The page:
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Ask Slashdot: Best Way to Learn C# For Game Programming? 254

An anonymous reader writes So I, like many people, want to make my own game. Outside of MATLAB, Visual Basic, and LabVIEW I have no real programming experience. I initially started with Ruby, but after doing my homework decided that if I ever wanted to progress to a game that required some power, I would basically need to learn some form of C anyway. Further digging has led me to C#. The other parts of game design and theory I have covered: I have ~8 years of CAD modeling experience including Maya and Blender; I have a semiprofessional sound studio, an idie album on iTunes, and am adept at creating sound effects/music in a wide variety of programs; I'm familiar with the setbacks and frustration involved with game development — I beta tested DotA for 9ish years; I already have my game idea down on paper (RTS), including growth tables, unit types, unit states, story-lines, etc. I've been planning this out for a year or two; I will be doing this on my own time, by myself, and am prepared for it to take a couple years to finish. The reason for listing that stuff out, is that I want people to understand that I know what I'm getting myself in to, and I'm not trying to put out a not-so-subtle "help me make a game for free lol" type of post. With all of that said, where is a good place to start (i.e., recommended books) for learning C# for game programming? I am familiar with object oriented programming, so that's a little bit of help. I'm not necessarily looking for the syntax (that part is just memorization), but more for the methodology involved. If anyone also has any suggestions for other books or information that deal with game development, I would love to hear that too. I know enough to understand that I really don't know anything, but have a good foundation to build on.
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Ask Slashdot: Best Way to Learn C# For Game Programming?

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  • by Anonymous Coward on Friday June 20, 2014 @06:49PM (#47285529)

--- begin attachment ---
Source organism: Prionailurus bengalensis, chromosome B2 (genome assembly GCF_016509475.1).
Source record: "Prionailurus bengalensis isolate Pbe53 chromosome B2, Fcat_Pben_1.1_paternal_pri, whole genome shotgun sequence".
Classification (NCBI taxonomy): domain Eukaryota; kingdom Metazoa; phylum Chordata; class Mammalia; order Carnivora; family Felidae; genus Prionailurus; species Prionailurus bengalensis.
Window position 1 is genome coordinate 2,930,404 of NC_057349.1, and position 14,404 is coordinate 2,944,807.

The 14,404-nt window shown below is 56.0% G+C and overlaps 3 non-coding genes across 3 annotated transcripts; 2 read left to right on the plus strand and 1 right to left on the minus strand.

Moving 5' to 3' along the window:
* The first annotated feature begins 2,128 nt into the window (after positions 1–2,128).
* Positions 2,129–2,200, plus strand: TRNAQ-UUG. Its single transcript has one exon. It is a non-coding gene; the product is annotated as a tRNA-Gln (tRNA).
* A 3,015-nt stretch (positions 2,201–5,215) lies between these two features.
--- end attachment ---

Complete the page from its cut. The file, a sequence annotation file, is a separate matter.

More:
You should just start. I'm an "expert" on game programming in C#, and the hardest thing about it is not reading slashdot.

  • by Anonymous Coward on Friday June 20, 2014 @06:50PM (#47285541)

    So just do it. Use free tools so you don't spend coin on something until you are sure it's something you'll stick with.

  • Re:It's too slow. (Score:5, Insightful)

    by neminem ( 561346 ) <neminem@gmai l . com> on Friday June 20, 2014 @07:05PM (#47285631) Homepage

    I'm pretty sure the reason your payroll calculator written in C# was that slow had nothing to do with the .net framework and everything to do with something you failed to optimize in that version, but did optimize in the original Cobol version. Either that or you were running it on a way slower computer - a "desktop OS" rather than a "server", even though those terms are pretty meaningless and there should not be any reason you would have to run it on a desktop machine? Unless, of course, you're defining "server" as "machine that doesn't run Windows", in which case, that's pretty no-true-scotsman-like. You can make a plenty fast Windows server machine, then run headless, server-like C# programs on it.

    Yes, obviously C# programs aren't going to be quite as fast as equivalent c++ programs - you *are* compiling C# code to bytecode and then running it through a virtual machine, so of course it'll be a little slower. But only a little. I doubt you could write a balls-to-the-wall Crysis-like shooter in C#, but I don't imagine there'd be any performance-related reason you couldn't write an RTS in C# and have it run just fine on any machine not so old that its OS wouldn't support the .net framework anyway.

  • by Anonymous Coward on Friday June 20, 2014 @07:18PM (#47285703)

    Yeah, no shit... is anyone else sick and tired of these Ask Slashdot "stories" where the obvious answer is "pick up a fucking book"?

    Seriously, Amazon has a shitload of them with titles like "C# Game Programming," "Learning C# by Programming Games," "Beginning C# Game Programming" etc. etc.

    What the hell is wrong with kids these days? Oh... I'm sorry, the question was "what's the BEST way?"

    There are these little stars next to the book titles on Amazon...

  • Re: It's too slow. (Score:1, Insightful)

    by Anonymous Coward on Friday June 20, 2014 @07:40PM (#47285819)

    Ok. I'm going to make wild ass guesses here.

    1. Your company was using COBOL-based payroll system. FROM WHICH:

          a. Your company is not in the business of writing software for sale to others. They're not software engineering experts.